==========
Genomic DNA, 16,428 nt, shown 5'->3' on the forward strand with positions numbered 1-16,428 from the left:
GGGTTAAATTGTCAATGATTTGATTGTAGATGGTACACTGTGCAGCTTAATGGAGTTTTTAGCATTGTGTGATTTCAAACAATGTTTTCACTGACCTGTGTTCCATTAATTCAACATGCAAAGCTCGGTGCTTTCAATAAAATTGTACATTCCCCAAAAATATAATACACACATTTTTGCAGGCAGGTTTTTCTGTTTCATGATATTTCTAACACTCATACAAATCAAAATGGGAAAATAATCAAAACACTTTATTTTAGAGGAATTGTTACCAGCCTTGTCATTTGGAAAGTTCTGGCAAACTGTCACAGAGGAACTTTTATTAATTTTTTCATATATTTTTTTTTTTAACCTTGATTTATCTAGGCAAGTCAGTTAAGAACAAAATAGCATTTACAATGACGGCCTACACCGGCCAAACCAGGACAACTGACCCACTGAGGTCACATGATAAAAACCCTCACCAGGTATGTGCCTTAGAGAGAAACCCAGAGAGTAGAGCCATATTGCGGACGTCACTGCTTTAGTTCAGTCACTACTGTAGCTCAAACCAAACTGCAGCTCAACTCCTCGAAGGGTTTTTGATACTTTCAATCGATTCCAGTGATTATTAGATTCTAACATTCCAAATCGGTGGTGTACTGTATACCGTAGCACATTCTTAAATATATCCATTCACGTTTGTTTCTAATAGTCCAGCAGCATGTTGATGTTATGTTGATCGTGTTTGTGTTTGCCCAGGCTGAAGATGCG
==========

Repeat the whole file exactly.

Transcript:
Genomic DNA, 16,428 nt, shown 5'->3' on the forward strand with positions numbered 1-16,428 from the left:
GGGTTAAATTGTCAATGATTTGATTGTAGATGGTACACTGTGCAGCTTAATGGAGTTTTTAGCATTGTGTGATTTCAAACAATGTTTTCACTGACCTGTGTTCCATTAATTCAACATGCAAAGCTCGGTGCTTTCAATAAAATTGTACATTCCCCAAAAATATAATACACACATTTTTGCAGGCAGGTTTTTCTGTTTCATGATATTTCTAACACTCATACAAATCAAAATGGGAAAATAATCAAAACACTTTATTTTAGAGGAATTGTTACCAGCCTTGTCATTTGGAAAGTTCTGGCAAACTGTCACAGAGGAACTTTTATTAATTTTTTCATATATTTTTTTTTTTAACCTTGATTTATCTAGGCAAGTCAGTTAAGAACAAAATAGCATTTACAATGACGGCCTACACCGGCCAAACCAGGACAACTGACCCACTGAGGTCACATGATAAAAACCCTCACCAGGTATGTGCCTTAGAGAGAAACCCAGAGAGTAGAGCCATATTGCGGACGTCACTGCTTTAGTTCAGTCACTACTGTAGCTCAAACCAAACTGCAGCTCAACTCCTCGAAGGGTTTTTGATACTTTCAATCGATTCCAGTGATTATTAGATTCTAACATTCCAAATCGGTGGTGTACTGTATACCGTAGCACATTCTTAAATATATCCATTCACGTTTGTTTCTAATAGTCCAGCAGCATGTTGATGTTATGTTGATCGTGTTTGTGTTTGCCCAGGCTGAAGATGCG